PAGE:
I have been a certified potty mouth my entire life. I dropped my first official F-bomb in fourth grade, playing basketball on the asphalt playground during recess at my Catholic school. Then, I never stopped. Most people who know me well, know me for my eloquent swearing. I have even been told that when I swear, it doesn’t sound offensive. I guess I’ll take that as a compliment. Anyway, although I was unaware prior to entering the profession, my foul mouth fit fairly well into the healthcare scene. That being said, the following information about why nurses (or all healthcare workers) swear is not said without a disclosure.
Before continuing, it is important to note that context is everything. People who swear need to be good at their jobs, never swear to isolate others, or create/perpetuate a negative, angry environment. Sexist and racial slurs are absolutely never tolerated and swearing directly toward another individual is out of line. An eloquent swearer never swears in front of patients, families, on an interview, in front of children, or around an unfamiliar audience. And never forget, swearing is actually illegal in certain cultures and could be deemed extremely offensive by some. I do not promote or denounce swearing in healthcare, it just is what it is. With that out of the way, let’s explore reasons why nurses swear.
Swearing can be mistakenly perceived as a sign of ignorance. However, recent studies have deduced that swearing can be a sign of intelligence. The breath of your swearing vocabulary is directly linked to the size of your overall vocabulary. For a fun time, count how many swear words you can think of in one minute (I had 32). According to this study, the more swear words you can come up with, the more fluent you are with language. Meaning, swearing might be a sign of an articulate speaker and expert communicator. I happen to think I work with some of the most intelligent people in existence, therefore, the trend of swearing would be no surprise to me.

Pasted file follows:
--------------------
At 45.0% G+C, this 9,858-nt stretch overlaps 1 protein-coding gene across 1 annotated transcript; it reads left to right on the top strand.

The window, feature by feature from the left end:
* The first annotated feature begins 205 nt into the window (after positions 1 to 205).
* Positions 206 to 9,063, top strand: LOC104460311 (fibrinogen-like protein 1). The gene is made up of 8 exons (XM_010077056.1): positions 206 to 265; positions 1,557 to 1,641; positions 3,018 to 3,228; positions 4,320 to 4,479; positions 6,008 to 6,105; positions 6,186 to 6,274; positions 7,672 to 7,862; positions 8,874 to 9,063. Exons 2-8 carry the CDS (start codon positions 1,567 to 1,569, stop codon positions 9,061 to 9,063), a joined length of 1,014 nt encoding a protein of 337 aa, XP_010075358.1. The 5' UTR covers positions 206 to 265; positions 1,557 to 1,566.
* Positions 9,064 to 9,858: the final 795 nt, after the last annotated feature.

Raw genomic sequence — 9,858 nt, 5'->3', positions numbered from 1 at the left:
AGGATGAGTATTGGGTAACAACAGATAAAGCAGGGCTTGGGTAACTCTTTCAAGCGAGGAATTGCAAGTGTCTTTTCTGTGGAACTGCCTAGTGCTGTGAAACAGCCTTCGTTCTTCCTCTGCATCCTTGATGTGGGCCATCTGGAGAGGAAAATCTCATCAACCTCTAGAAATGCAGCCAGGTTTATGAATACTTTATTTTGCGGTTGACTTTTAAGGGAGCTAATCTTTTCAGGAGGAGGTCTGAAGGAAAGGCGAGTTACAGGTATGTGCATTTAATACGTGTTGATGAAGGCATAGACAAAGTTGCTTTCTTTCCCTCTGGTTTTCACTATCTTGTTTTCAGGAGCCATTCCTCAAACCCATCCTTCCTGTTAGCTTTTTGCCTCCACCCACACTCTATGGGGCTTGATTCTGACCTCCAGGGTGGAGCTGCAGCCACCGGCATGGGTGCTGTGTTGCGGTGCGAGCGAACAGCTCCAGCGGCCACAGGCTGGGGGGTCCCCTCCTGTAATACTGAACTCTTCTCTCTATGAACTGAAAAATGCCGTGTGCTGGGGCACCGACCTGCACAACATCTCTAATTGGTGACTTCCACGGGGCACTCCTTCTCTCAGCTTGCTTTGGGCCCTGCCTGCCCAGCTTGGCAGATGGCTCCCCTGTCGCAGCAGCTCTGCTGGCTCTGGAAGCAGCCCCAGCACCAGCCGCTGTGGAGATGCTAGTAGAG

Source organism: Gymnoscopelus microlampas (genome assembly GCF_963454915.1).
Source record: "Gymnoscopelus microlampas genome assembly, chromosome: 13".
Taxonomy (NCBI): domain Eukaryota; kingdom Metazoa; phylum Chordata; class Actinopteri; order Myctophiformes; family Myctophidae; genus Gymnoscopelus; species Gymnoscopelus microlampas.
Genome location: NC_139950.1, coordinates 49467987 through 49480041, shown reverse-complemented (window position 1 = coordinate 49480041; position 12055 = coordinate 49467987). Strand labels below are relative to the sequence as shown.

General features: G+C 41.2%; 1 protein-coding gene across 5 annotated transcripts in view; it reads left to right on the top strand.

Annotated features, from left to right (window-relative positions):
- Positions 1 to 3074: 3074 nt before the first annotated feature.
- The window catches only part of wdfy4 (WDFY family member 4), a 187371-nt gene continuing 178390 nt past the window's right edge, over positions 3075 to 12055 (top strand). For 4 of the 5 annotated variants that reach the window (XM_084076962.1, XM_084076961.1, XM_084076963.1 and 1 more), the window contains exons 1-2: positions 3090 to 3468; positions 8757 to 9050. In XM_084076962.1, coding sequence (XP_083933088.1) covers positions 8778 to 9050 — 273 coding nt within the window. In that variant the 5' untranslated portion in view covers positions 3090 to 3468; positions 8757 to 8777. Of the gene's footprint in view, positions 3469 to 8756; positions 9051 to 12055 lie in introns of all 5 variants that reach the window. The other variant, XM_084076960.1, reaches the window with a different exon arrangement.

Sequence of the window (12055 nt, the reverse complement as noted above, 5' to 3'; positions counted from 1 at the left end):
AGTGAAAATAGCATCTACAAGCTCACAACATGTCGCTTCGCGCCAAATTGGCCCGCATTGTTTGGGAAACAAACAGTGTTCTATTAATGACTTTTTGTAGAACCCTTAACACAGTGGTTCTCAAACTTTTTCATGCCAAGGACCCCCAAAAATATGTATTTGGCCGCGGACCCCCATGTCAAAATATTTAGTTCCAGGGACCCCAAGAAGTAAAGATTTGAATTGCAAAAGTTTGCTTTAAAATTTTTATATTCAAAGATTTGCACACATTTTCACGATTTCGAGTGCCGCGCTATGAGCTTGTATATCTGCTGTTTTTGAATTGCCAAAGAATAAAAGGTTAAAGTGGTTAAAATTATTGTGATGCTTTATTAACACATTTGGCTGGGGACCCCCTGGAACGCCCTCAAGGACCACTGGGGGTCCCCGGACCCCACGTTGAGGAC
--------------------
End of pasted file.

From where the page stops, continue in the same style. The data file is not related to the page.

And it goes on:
Emotionally Intense Environment
Healthcare is emotionally intense and most would agree, there is nothing quite like it. On a daily basis, some nurses may witness death, abuse, rape, mental breaks, and suffering. In these instances, swearing can become cathartic because studies have shown that intense emotions actually evoke swearing. Studies have also shown that swearing can serve to release us of physical and emotional pain, as well as, feelings of frustration and anger. When a patient is shot or raped, sometimes asking aloud, “What kind of sick f**k would do this?” helps people in healthcare cope with the moment.
Honesty and Humor
As it was no surprise to me, nursing was once again, ranked the most ethical profession in the U.S. I have always said, if you want to know the “down and dirty,” ask the nurse – we won’t lie. It turns out people who swear are more likely to be honest and authentic people. Hence, there is far less filtering coming out of the mouth of a swearer, perhaps the filtering blurs the truth on occasion. Regarding humor, I think we all can agree, if you do not have a sense of humor, healthcare is not the place for you. People who swear tend to be funny, and nothing spices up a story like expertly concocted and placed f-bombs.
There you have it. Nurses and other healthcare professionals tend to be well versed in “potty mouth.” Take it or leave it, but frankly, we do give a d**m or two.